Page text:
The Commonwealth environmental requirements (ERs) were constructed from findings and recommendations of the environmental impact assessment conducted by the RUEI, and entailed extensive discussion with the uranium mining companies and the Northern Land Council. In the case o f Ranger, the ERs were further refined

during Commonwealth-Northern Land Council negotiations over an agreement mider s.44 of the Aboriginal Land Rights (Northern Territory) Act 1976.

The ERs are also attached to the [UM(EC) Act] and in addressing proposals from the company and defining appropriate standards, practices, procedures and measures, NTDME and the Supervising Scientist are expected to ensure their effective implementation. However, knowledge accumulated over the thirteen years of operation at Ranger indicates that several o f the ERs do not accurately reflect the environmental conditions experienced at the mine and the types of potential impacts which could occur. Exploratory discussions took place during the year with the Northern Land Council, NTDME, ERA and DPIE which resolved that the ERs will be reviewed in 1994-95 to more closely reflect the actual operational performance and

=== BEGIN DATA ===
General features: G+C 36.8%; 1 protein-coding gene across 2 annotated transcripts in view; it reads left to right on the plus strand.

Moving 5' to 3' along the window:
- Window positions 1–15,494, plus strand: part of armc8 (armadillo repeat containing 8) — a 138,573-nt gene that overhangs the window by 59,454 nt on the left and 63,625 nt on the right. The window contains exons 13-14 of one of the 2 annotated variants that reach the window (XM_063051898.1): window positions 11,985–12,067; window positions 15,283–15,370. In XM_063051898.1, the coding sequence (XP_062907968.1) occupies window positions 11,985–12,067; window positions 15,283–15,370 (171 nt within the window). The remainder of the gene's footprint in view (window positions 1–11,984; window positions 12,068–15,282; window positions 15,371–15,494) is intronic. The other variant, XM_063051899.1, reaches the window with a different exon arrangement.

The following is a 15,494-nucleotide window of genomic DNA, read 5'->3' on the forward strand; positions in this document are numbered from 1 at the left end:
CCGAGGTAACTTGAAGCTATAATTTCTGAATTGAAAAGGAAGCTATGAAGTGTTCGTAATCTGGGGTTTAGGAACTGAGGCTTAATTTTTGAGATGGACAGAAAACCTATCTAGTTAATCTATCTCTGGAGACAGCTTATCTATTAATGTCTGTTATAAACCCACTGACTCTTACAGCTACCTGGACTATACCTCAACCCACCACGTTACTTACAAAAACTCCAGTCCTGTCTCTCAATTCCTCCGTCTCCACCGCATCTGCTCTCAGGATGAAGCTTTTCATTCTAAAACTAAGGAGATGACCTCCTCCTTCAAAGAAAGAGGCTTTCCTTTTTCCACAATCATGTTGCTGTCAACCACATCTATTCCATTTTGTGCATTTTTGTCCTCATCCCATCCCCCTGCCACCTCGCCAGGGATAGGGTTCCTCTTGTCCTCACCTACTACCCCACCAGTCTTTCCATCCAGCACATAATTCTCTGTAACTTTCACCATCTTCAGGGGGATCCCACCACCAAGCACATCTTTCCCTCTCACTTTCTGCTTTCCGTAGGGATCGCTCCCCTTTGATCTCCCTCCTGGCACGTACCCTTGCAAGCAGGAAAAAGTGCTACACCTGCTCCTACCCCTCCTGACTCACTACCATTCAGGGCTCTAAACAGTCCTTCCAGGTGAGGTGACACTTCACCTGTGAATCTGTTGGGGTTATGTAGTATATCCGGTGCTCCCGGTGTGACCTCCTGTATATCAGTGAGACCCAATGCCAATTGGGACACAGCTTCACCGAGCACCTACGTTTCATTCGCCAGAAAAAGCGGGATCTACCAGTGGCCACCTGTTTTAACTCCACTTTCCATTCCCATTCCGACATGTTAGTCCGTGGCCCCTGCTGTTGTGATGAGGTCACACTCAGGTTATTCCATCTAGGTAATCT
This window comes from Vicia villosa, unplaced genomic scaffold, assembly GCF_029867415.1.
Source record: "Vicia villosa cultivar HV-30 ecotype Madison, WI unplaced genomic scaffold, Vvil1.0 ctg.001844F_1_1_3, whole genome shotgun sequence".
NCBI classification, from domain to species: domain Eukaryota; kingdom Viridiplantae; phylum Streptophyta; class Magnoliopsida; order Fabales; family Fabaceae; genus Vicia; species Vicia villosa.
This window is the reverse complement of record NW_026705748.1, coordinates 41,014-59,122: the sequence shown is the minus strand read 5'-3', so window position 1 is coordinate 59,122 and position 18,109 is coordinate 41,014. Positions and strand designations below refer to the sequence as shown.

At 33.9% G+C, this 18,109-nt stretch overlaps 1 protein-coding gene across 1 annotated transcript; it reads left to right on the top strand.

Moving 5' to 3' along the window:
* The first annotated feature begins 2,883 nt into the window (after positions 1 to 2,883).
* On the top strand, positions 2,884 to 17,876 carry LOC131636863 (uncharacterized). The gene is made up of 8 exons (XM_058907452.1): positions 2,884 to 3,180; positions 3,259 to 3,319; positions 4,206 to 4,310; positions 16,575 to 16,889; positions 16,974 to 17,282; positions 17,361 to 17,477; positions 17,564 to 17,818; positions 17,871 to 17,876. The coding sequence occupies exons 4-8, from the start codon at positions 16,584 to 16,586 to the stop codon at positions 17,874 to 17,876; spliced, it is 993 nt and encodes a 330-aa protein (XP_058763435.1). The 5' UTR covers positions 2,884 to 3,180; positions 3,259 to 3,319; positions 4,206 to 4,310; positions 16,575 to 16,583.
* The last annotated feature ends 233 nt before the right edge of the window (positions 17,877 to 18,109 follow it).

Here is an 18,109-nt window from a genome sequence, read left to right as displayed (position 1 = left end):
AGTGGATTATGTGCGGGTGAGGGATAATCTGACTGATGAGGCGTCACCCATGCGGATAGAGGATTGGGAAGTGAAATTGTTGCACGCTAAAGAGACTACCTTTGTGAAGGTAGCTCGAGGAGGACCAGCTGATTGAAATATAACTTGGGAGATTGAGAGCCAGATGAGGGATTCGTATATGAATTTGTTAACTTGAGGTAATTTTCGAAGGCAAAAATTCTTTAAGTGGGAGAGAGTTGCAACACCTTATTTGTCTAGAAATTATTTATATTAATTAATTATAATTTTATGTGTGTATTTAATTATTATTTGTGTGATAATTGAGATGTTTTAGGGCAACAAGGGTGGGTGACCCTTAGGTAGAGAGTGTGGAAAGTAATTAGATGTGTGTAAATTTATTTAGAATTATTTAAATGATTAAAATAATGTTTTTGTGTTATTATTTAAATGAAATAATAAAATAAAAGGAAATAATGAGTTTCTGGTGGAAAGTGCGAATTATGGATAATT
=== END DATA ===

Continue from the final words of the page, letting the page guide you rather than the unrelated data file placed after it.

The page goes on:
environmental risks o f the Ranger mine site. OSS will lead this process, which will involve extensive consultation with the parties mentioned.

2.3.5 R eview o f m ech a n ism s for con su ltation and information ex ch a n g e

There are several mechanisms which have been important for exchange of information and discussion of technical issues in the past. Their exact scope and responsibilities are to be reviewed in the fight of the changed arrangements. Some may need to be

18